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  1. #26
    jdatbs77 is offline Junior Member
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    I guess you could say I'm "impressionable." I used to carry the P2000 9mm pretty confidently. Then I spoke with a policeman in Pomona. He was a motor officer, and was injured in a crash, so he was housebound. He had a neighbor who was just a humongous a-hole. Well, his neighbor got really drunk, or stoned, or a combination of both, I don't recall the details, but he comes to the cop's house in the middle of the day threatening to take the cop apart. And this was a big bad guy...the officer is in his house with his 9mm. The bad guy gets a window open and starts through it. The officer shoots him. He keeps coming. The officer shoots him. He keeps coming. If my memory serves me correctly, the officer shot the guy nine times. What stopped him? Local cops arrived in response to the 911 call.

    That story did it for me. That's when I went to the .45's. I agree that a .357 is pretty much one of the top stoppers around, as that's what I carried on duty for many years. It's a cannon. It's just not that available in the semi's.

    And as soon as I log off here I'm going over to Apex to see about that modification for my M&P.

    Lotsa good info here...glad I joined. Thanks.

    Jim

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  3. #27
    VAMarine's Avatar
    VAMarine is offline Administrator
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    Quote Originally Posted by jdatbs77 View Post
    I guess you could say I'm "impressionable." I used to carry the P2000 9mm pretty confidently. Then I spoke with a policeman in Pomona. He was a motor officer, and was injured in a crash, so he was housebound. He had a neighbor who was just a humongous a-hole. Well, his neighbor got really drunk, or stoned, or a combination of both, I don't recall the details, but he comes to the cop's house in the middle of the day threatening to take the cop apart. And this was a big bad guy...the officer is in his house with his 9mm. The bad guy gets a window open and starts through it. The officer shoots him. He keeps coming. The officer shoots him. He keeps coming. If my memory serves me correctly, the officer shot the guy nine times. What stopped him? Local cops arrived in response to the 911 call.

    That story did it for me. That's when I went to the .45's. I agree that a .357 is pretty much one of the top stoppers around, as that's what I carried on duty for many years. It's a cannon. It's just not that available in the semi's.

    And as soon as I log off here I'm going over to Apex to see about that modification for my M&P.

    Lotsa good info here...glad I joined. Thanks.

    Jim



    Accuracy speaks louder than bore size.



    Officer Down: A Warrior's Sacrifice

    Resistance to Gunfire
    Mettinger absorbed nine rounds from Borders' .45—six of which hit him in the torso and two more of which literally severed his right foot—without any significant effect on his fighting ability. This would have been remarkable even if Officer Borders had been firing marginally effective rounds, but he was using .45 caliber Gold Dot ammunition, which is considered by many to be the best man-stopper on the market.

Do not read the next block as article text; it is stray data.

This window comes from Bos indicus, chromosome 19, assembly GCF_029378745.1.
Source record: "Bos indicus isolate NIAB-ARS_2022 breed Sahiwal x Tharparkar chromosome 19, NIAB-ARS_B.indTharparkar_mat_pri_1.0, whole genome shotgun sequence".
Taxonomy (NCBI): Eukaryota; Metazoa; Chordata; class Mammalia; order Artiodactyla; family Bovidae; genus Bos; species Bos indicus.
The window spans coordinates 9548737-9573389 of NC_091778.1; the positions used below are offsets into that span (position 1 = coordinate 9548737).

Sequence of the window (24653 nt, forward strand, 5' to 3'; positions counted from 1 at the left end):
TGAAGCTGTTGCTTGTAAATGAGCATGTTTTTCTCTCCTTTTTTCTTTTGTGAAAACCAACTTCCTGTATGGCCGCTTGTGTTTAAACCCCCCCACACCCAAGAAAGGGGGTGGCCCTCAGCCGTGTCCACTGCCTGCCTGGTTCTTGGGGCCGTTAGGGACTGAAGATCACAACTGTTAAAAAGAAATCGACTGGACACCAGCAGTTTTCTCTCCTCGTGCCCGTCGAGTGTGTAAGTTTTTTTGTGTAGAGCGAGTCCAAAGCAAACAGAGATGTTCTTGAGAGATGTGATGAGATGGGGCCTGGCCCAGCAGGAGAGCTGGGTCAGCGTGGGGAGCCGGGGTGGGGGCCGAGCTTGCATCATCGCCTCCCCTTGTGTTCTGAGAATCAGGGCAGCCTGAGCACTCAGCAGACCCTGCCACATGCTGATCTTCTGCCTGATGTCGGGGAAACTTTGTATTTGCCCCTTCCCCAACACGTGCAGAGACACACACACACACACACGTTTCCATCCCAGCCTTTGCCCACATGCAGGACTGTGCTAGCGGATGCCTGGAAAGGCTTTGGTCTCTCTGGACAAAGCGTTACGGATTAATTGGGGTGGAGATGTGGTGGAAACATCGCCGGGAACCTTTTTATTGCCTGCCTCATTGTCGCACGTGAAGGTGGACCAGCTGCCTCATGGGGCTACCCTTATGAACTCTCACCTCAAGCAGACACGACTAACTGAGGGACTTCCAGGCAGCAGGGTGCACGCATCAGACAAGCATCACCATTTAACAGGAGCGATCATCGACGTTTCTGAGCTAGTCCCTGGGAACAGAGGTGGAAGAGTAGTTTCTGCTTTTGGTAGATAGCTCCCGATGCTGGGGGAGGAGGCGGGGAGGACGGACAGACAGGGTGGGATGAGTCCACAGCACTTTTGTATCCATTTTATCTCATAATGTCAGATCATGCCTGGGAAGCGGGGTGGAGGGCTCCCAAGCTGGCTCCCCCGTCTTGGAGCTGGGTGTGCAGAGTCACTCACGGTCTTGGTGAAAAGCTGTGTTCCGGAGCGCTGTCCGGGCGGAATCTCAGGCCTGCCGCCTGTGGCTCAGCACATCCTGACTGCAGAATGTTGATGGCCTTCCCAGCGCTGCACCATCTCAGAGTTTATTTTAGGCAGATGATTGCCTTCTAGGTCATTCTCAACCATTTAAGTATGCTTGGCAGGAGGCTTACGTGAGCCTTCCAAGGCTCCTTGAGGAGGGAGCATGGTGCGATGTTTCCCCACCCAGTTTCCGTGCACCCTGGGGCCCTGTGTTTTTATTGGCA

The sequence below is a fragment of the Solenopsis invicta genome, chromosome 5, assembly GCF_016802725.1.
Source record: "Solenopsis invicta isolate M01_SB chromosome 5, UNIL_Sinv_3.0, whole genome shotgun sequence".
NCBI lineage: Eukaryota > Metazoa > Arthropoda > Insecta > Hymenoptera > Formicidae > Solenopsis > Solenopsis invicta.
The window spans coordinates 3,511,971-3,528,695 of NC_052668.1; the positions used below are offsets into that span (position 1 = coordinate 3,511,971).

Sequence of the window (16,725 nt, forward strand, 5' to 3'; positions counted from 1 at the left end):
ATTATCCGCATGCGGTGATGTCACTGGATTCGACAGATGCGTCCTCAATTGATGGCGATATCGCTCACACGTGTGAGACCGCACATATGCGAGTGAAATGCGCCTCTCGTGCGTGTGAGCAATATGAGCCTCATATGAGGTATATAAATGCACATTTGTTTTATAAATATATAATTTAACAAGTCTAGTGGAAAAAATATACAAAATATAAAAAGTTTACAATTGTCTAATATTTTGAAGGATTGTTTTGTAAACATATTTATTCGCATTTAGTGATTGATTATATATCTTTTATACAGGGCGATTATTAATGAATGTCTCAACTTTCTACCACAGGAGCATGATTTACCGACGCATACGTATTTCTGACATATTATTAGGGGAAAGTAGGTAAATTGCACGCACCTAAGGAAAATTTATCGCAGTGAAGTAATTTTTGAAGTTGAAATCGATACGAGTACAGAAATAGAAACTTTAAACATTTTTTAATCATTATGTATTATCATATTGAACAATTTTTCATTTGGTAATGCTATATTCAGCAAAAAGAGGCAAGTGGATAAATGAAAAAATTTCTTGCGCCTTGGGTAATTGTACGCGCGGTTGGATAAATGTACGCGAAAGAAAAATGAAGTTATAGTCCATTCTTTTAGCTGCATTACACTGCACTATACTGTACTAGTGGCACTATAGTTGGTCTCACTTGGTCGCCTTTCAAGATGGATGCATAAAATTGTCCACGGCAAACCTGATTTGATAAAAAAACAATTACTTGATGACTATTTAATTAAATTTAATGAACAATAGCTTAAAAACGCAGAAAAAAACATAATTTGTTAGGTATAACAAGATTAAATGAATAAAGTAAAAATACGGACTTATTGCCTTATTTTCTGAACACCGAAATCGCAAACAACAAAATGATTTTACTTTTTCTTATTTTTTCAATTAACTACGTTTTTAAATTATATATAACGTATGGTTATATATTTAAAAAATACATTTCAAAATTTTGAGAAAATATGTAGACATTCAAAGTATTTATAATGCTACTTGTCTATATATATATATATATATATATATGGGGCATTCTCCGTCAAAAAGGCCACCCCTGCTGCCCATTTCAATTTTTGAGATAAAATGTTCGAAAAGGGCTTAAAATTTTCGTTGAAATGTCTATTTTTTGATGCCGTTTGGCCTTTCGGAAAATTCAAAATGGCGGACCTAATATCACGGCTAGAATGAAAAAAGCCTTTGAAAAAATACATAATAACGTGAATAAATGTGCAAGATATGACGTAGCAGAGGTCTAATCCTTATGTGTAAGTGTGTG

Officer Down: The Peter Soulis Incident


    The Aftermath
    Remarkably, Palmer had taken 22 hits from Soulis' .40-caliber Glock, 17 of which had hit center mass. Despite the fact that the weapon had been loaded with Ranger SXTs considered by many to be one of the best man-stoppers available Palmer lived for more than four minutes after the last shot was fired. His autopsy revealed nothing more than a small amount of alcohol in his bloodstream. Although Soulis could not have known it, Palmer was wanted for murder in a neighboring state.

  4. #28
    skullfr's Avatar
    skullfr is offline Member
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    From what Ive read the physcological makeup of the individual also plays a part in it.Some people are predisposed with watching hollywood shootings and fall due to a wound in the flesh of the leg.We all know a heart shot is not instantaneous,perps or animals are known to continue on in the attack or flight..There are so many variables in each shooting.The only true one shot stop is the brain stem.It severs all body functions but it is a small target in a bone cage.From what I understand,the chest area has the most important and easier vitals to hit but doesnt neccessarily mean they will crumple.As long as enough blood is pumping they can still continue the attack especially if in motion and the body is full of adrenaline.Hence comes the term "shoot em to the ground".There is no majic bullet or the pistol is not a talisman that will protect us.I feel that in a violent encounter that the mindset of WIN no matter the cost is a key element.I feel you need to use our basic primal instinct along with training and practice so it becomes second nature is the key to survival.

  5. #29
    SouthernBoy's Avatar
    SouthernBoy is online now Senior Member